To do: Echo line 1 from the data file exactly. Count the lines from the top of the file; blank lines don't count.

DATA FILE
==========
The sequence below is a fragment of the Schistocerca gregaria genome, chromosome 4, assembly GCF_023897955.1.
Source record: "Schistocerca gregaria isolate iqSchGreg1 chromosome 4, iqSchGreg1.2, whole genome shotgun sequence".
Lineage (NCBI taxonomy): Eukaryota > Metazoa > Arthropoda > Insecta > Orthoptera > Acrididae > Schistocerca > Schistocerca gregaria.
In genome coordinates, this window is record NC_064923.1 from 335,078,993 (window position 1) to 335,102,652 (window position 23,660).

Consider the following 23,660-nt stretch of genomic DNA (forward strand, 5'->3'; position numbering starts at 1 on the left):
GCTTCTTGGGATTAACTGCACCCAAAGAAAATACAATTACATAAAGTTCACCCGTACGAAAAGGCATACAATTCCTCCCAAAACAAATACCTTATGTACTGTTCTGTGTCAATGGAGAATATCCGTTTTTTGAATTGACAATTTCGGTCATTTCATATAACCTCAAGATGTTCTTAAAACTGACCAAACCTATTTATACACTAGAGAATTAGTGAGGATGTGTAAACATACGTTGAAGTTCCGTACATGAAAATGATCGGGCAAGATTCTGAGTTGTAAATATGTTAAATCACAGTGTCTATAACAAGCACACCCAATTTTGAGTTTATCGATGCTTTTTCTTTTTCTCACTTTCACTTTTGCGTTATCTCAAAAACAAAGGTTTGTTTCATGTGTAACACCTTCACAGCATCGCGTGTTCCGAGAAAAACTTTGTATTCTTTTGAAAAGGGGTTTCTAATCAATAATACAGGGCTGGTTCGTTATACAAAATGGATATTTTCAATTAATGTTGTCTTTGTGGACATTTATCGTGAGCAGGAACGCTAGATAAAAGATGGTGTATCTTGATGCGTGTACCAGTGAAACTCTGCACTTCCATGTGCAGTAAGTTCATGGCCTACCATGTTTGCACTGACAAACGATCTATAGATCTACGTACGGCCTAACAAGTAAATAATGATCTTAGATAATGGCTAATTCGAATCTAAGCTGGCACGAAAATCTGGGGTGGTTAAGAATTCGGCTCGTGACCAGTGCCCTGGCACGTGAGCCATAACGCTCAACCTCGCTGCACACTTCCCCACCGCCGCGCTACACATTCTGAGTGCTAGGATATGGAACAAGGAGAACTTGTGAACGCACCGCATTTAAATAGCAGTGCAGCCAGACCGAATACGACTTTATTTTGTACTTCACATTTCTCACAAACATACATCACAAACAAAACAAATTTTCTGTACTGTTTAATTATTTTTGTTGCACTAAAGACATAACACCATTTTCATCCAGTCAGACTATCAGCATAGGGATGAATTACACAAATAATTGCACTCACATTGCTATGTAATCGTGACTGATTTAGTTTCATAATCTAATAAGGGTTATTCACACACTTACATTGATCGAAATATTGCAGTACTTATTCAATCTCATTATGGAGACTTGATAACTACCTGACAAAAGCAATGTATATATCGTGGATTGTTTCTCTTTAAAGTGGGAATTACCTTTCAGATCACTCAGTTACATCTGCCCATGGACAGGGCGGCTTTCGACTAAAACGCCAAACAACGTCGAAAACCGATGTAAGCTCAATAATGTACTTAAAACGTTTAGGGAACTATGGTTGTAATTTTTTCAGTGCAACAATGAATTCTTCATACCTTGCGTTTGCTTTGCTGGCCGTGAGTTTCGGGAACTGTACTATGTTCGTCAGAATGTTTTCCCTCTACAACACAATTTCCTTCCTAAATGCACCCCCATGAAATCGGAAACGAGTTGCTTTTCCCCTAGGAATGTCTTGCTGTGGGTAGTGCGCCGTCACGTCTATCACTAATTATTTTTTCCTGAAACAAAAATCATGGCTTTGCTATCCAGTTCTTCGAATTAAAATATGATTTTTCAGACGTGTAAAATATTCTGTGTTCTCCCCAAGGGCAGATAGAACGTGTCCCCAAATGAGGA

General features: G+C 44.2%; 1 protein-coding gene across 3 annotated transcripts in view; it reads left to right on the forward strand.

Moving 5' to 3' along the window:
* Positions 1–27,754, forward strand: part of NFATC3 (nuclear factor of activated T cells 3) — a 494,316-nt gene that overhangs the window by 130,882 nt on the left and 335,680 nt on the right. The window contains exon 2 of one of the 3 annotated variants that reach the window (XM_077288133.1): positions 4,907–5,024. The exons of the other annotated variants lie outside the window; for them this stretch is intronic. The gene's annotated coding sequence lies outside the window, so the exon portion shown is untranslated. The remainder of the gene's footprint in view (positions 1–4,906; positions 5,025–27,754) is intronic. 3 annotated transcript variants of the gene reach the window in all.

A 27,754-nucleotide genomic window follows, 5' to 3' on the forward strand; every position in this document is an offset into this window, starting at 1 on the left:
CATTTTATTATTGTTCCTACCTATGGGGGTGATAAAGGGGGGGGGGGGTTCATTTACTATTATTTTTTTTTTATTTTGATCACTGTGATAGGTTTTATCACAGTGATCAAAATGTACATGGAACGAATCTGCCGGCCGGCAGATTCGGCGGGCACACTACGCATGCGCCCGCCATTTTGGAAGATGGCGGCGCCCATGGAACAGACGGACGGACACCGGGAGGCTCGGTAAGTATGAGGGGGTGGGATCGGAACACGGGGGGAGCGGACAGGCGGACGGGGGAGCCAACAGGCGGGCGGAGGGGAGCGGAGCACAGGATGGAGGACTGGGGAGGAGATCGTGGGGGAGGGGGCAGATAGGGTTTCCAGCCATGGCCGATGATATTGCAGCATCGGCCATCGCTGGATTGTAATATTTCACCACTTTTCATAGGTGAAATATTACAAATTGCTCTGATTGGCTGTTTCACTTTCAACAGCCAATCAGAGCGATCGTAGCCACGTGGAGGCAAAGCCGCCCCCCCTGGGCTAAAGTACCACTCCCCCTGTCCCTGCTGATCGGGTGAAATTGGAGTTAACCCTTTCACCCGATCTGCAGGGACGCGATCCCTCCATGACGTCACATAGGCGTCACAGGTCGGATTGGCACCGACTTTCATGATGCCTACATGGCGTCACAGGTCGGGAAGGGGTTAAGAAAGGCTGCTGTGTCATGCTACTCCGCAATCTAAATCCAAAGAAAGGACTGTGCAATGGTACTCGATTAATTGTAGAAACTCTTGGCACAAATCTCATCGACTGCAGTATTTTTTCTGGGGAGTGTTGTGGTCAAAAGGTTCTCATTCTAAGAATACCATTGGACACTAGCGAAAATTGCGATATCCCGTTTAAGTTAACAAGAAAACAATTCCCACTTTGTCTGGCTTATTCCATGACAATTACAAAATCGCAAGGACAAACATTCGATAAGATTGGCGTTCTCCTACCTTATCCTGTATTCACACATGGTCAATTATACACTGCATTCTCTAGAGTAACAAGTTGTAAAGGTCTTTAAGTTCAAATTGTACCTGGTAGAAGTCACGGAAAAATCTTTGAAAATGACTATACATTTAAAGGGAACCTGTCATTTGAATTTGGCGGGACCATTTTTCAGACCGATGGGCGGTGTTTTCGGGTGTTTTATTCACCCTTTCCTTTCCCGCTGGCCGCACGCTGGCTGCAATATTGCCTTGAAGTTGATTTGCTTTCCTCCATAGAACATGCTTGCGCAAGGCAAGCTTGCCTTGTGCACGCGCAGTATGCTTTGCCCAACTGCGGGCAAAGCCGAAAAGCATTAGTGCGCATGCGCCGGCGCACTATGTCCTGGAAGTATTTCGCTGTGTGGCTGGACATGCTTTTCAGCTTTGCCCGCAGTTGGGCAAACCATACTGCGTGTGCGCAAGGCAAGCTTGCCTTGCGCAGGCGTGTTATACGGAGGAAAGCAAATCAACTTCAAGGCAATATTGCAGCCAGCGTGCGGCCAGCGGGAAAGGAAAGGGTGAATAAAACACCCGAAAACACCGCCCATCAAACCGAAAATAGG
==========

The sequence below is a fragment of the Schistocerca gregaria genome, chromosome 4, assembly GCF_023897955.1.